3.Music Business

First: never, ever play “Stairway to Heaven” in a music store. You’ll piss off the staff and announce you’re an idiot. Expect to pay more for your gear. I mean this seriously. By the way, that “bottom line” price almost never is. Even at the big chain stores! If you can, make a friend with someone that works there that will show you dealer’s cost and charge you a fair mark up on that. Also, that new friend is probably another player and a good contact to other musicians. Also, your new friend probably can give you a heads up on upcoming sales, also, they can tell you about new products that are cool and most importantly new products that are NOT! (In Yoda voice: “Save you money they will”) Also, that’s a lot of “Also’s”, so this is probably a good tip…

Your booking agent, record company, lawyer, and manager (excepting the lifelong friend types) will love you only as long as you feed them. Their best interests will not always be yours. Don’t be paranoid but keep your eyes open. Don’t look for or expect to make friends with these people. They’re business partners. If it happens that Clive Davis becomes your lifelong friend that’s awesome, write me from the top. Their best interests will not always be yours. This is not because they’re evil. This is the way of the world.

GIVE UP YOUR DREAMS OF PLAYING MUSIC FOR A LIVING. You’ll never make it. If at any point while reading the last sentence you felt anything inside agree, you might not have what it takes to make it in the music business. If you stick with it you’re going to hear “No” more often than “Yes”, have a lot a “we’re gonna be rock stars” moments immediately followed by “we’re not gonna be rock star moments”, you will rehearse and practice your ass off only to have bands fall apart just after you’ve finished recording (and paying for) your first cd, you’ll have record execs, DJ, and other industry types say they’ll come to see your band play because they’re so interested and cancel at the last moment, etc, etc…in short this is no place for any lack of confidence. If you fall into the “lacking confidence” category, grab some friends, jam with some beers on the front porch or in a local bar. That’s what music’s really about anyway.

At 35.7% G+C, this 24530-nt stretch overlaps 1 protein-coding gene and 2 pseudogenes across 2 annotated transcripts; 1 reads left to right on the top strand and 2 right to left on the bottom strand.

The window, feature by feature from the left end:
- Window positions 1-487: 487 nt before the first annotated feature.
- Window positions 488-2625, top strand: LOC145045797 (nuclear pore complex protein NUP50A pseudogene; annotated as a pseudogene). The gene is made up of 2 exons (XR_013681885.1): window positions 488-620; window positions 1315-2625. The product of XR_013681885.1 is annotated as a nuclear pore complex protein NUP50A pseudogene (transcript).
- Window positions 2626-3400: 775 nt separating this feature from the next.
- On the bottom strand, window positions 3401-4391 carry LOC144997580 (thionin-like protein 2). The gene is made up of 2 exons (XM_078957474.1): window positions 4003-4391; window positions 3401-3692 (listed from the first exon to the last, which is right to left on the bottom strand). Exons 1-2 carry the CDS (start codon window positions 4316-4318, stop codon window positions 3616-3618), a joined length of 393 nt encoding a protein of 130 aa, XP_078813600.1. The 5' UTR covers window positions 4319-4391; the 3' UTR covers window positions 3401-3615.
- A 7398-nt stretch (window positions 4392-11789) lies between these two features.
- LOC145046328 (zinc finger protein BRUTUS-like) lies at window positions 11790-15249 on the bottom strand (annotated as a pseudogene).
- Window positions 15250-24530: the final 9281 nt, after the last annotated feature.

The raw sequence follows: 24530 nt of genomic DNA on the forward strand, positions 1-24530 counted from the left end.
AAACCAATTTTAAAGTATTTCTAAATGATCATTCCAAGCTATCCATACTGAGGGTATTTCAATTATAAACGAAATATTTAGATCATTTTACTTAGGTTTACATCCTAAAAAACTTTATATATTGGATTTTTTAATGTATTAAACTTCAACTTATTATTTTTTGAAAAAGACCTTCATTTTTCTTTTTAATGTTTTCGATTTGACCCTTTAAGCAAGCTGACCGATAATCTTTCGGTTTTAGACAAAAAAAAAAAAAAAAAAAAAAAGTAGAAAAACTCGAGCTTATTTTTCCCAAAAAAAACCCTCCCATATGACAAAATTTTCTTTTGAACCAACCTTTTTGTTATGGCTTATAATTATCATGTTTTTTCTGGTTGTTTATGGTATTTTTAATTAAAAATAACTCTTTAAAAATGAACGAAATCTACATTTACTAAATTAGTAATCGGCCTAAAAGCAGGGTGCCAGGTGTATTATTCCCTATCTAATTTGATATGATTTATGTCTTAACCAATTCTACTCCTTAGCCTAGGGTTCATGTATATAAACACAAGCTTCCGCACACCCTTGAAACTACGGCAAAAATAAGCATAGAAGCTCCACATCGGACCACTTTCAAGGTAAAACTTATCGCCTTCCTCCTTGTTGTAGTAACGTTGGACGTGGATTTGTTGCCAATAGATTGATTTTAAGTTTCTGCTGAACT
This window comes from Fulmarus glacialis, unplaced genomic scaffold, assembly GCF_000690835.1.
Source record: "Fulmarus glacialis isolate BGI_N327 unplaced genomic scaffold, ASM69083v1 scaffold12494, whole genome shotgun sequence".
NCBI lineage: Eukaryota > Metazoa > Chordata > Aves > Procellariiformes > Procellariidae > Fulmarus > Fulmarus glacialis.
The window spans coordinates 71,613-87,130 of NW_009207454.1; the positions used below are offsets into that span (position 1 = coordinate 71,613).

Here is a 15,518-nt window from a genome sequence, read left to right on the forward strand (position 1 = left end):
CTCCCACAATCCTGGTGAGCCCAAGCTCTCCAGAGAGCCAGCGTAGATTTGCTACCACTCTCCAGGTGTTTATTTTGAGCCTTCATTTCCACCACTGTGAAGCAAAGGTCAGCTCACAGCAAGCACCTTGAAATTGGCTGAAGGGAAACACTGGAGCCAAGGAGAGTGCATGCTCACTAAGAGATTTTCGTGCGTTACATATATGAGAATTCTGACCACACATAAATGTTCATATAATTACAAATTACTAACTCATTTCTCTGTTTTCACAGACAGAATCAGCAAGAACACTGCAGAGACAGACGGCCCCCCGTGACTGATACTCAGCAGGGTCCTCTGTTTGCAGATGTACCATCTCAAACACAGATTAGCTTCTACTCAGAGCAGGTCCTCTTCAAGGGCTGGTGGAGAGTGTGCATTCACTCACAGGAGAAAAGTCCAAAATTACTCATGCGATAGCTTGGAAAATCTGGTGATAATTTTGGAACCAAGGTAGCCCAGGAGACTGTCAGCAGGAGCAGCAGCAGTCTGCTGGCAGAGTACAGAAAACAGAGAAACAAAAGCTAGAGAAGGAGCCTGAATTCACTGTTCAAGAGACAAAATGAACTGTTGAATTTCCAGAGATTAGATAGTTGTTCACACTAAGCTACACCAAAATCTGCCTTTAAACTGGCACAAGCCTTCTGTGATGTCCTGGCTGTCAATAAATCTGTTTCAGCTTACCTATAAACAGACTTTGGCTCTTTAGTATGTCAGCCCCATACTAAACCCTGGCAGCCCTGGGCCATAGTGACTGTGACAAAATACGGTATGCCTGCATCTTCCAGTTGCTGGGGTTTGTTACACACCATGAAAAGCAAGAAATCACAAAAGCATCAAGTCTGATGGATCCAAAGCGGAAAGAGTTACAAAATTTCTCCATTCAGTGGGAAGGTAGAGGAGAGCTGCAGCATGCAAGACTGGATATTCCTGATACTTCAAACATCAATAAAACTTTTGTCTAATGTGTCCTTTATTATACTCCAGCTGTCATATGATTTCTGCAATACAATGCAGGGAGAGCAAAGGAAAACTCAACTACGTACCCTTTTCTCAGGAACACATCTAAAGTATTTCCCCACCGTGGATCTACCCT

Don’t Fire the Drummer (yet!) It is ridiculously common for bands to fire their drummer at the first bump in the road professionally speaking. Everyone blames the drummer when the band doesn’t sell 100,000 copies of their first album, or they have a bad gig at a big show, etc. The drummer is the engine and incredibly important to the groove of the band, so you have to choose carefully, but the guy that has helped get your band out of the garage and on the road may not be the problem! Drummers are a different breed (at some point they sat in a small room hitting loud things for hours and hours and hours) but many are lovable and cuddly and at the very least shouldn’t be dropped like a hot rock every time something goes wrong. Also, more often than not the band never recovers. Seems that guy (or girl) had something important to add to the chemistry after all.